5.21 In the penultimate section of the questionnaire respondents were asked about paying for activities associated with setting up and maintaining support received as part of a DP package. Table 5.6 illustrates the responses to this section. Most respondents had not had to pay for or provide any of the listed activities themselves, either because they had not encountered these types of costs or because amounts were provided in the DP package to cover these.
Table 5.6 Paying for activities associated with setting up and maintaining support received as part of a DP package
|Type of costs ||SDS user has not had to pay these costs setting up or maintaining support paid for using DPs ||This was paid for or was provided as part of SDS user's DP package ||SDS user paid for or provided this him / herself ||Did not answer |
| Recruitment costs (e.g. advertising for or interviewing carers, etc) || 16 (27%) || 18 (31%) || 5 (8%) || 20 (34%) |
| Ongoing costs of being an employer (e.g. payroll costs for a personal assistant) || 14 (24%) || 26 (44%) || 4 (7%) || 15 (25%) |
| Training for user (e.g. on employment law or bookkeeping, etc) || 20 (34%) || 3 (5%) || 2 (3%) || 34 (58%) |
| Training for carers (e.g. on helping with medication or on health and safety issues) || 16 (27%) || 10 (17%) || 2 (3%) || 31 (53%) |
| Other setup costs (e.g. using an accountant or bookkeeper to help manage Direct Payments) || 19 (32%) || 8 (14%) || 4 (7%) || 28 (47%) |
| Fees and other payments (e.g. Agency carer or personal assistant Introduction or placement fees) || 20 (34%) || 9 (15%) || 2 (3%) || 28 (47%) |
5.22 As discussed at the beginning of this chapter, the purpose of the questionnaire was to gather data that would feed in to the overall research aim of providing macro-level financial and economic evidence on the actual and potential costs, benefits and impacts of an increase in the uptake of SDS in Scotland. The questionnaire was thus primarily concerned with costs and not with outcomes or exploring the link between the two. However, respondents were invited to comment on their perceptions of the value of their DP package and to make any other comments about whether the cost to them is different when using DPs to meet their care needs compared to the cost to them of receiving services arranged by their Local Authority.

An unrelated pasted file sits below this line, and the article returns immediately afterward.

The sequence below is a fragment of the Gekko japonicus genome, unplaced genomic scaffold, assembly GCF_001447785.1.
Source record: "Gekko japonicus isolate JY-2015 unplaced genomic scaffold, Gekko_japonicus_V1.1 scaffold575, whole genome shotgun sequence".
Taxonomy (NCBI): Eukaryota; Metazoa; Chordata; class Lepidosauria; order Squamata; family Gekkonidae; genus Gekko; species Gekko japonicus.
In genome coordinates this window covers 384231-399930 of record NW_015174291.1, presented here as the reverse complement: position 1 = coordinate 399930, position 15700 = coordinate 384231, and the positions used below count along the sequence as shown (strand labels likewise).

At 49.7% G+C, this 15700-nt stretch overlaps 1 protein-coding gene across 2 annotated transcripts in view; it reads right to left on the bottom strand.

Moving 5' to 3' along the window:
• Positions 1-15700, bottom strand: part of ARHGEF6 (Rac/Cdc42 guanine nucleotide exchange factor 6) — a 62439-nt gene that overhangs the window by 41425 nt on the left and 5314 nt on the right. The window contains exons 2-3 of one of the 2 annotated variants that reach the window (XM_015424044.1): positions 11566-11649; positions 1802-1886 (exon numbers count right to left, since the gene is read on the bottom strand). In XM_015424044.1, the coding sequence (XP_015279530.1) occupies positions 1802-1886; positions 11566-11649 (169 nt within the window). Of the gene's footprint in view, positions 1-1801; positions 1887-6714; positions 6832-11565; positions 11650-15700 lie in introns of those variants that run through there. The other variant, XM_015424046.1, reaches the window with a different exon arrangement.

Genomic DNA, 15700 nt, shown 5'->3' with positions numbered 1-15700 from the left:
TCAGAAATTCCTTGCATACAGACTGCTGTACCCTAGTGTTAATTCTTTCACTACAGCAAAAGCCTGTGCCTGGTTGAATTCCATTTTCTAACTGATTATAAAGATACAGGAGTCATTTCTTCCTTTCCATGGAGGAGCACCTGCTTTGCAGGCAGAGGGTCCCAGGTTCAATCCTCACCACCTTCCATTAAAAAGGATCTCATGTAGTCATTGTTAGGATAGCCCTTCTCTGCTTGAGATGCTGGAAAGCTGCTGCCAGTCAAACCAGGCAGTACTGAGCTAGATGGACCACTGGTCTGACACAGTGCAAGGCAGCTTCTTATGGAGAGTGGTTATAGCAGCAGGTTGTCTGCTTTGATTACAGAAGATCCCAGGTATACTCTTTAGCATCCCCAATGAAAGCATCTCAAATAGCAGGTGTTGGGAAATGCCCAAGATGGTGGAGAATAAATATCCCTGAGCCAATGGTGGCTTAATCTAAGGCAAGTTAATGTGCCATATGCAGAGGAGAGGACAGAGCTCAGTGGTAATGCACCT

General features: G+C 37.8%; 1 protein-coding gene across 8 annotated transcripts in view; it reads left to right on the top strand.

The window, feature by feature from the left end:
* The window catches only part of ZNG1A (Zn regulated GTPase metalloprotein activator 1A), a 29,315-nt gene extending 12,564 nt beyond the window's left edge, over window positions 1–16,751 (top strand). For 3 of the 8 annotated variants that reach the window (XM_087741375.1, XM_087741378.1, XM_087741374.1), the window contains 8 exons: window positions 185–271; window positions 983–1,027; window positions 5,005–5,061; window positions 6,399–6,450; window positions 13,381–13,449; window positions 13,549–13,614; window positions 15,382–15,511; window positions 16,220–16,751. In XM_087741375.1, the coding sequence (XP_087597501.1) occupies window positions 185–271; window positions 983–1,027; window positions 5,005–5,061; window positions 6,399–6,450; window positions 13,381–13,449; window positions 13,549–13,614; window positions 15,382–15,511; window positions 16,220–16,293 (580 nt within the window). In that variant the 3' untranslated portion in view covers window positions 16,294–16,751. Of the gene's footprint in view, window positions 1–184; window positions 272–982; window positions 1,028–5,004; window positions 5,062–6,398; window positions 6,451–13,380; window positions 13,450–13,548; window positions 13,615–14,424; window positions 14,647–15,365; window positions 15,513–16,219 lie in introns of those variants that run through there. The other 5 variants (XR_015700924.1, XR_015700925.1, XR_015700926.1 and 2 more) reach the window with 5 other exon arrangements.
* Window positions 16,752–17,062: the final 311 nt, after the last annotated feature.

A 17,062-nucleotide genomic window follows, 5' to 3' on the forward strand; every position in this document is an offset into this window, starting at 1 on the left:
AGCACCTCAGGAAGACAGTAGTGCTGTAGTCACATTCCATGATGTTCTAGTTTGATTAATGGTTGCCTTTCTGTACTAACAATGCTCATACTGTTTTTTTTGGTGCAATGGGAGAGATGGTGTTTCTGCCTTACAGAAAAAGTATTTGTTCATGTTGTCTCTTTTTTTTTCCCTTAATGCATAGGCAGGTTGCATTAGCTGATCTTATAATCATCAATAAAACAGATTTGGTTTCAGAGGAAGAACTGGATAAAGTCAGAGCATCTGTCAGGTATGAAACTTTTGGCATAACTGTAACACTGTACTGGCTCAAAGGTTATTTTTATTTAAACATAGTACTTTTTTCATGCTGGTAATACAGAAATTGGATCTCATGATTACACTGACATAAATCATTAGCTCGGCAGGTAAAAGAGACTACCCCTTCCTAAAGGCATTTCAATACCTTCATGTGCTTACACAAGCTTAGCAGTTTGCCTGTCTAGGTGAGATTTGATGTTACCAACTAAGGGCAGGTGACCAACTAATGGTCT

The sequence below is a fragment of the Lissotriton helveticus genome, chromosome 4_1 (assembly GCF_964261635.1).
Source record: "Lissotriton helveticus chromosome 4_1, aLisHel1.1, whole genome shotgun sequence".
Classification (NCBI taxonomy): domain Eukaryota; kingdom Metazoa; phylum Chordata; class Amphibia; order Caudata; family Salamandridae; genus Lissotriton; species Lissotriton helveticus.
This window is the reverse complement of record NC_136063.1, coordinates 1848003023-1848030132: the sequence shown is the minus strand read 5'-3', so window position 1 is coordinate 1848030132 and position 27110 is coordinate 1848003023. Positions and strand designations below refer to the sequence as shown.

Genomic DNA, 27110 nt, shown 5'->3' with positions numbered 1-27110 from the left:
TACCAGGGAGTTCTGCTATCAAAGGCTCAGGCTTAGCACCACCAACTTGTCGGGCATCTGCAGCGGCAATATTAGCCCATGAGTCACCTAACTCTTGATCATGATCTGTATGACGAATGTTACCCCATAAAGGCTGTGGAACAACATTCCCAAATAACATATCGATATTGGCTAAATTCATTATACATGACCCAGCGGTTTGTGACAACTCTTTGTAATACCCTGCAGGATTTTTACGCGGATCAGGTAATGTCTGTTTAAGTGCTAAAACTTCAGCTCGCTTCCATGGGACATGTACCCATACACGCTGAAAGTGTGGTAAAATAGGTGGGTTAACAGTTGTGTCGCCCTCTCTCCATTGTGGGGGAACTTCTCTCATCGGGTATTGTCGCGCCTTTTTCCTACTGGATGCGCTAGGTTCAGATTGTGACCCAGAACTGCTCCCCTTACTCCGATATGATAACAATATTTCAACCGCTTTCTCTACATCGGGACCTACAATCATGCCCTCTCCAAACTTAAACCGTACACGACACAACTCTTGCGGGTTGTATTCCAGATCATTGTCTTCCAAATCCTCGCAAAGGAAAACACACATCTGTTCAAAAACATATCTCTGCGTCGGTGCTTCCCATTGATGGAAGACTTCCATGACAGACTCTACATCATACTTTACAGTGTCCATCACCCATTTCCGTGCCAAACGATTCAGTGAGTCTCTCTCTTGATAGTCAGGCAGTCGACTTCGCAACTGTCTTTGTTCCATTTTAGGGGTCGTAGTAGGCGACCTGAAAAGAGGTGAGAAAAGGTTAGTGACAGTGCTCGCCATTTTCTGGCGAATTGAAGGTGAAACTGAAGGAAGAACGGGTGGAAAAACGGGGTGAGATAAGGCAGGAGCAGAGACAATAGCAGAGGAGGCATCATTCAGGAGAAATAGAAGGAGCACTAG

Reasons for opting for DPs
5.23 In relation to the first question, why respondents opted for DPs, there were both 'push' and 'pull' factors involved in decision-making processes although the latter seemed to be the more frequently alluded to. In terms of 'pull' factors, respondents talked about flexibility, choice of not just service provider but individual carer, control, and the ability to 'shop' for care to get the most for the available money. 'Push' factors included the inability of provided care packages to meet respondents' specific needs and the desire to keep a service provider after changes to preferred suppliers by Local Authorities. The following quotes illustrate these factors: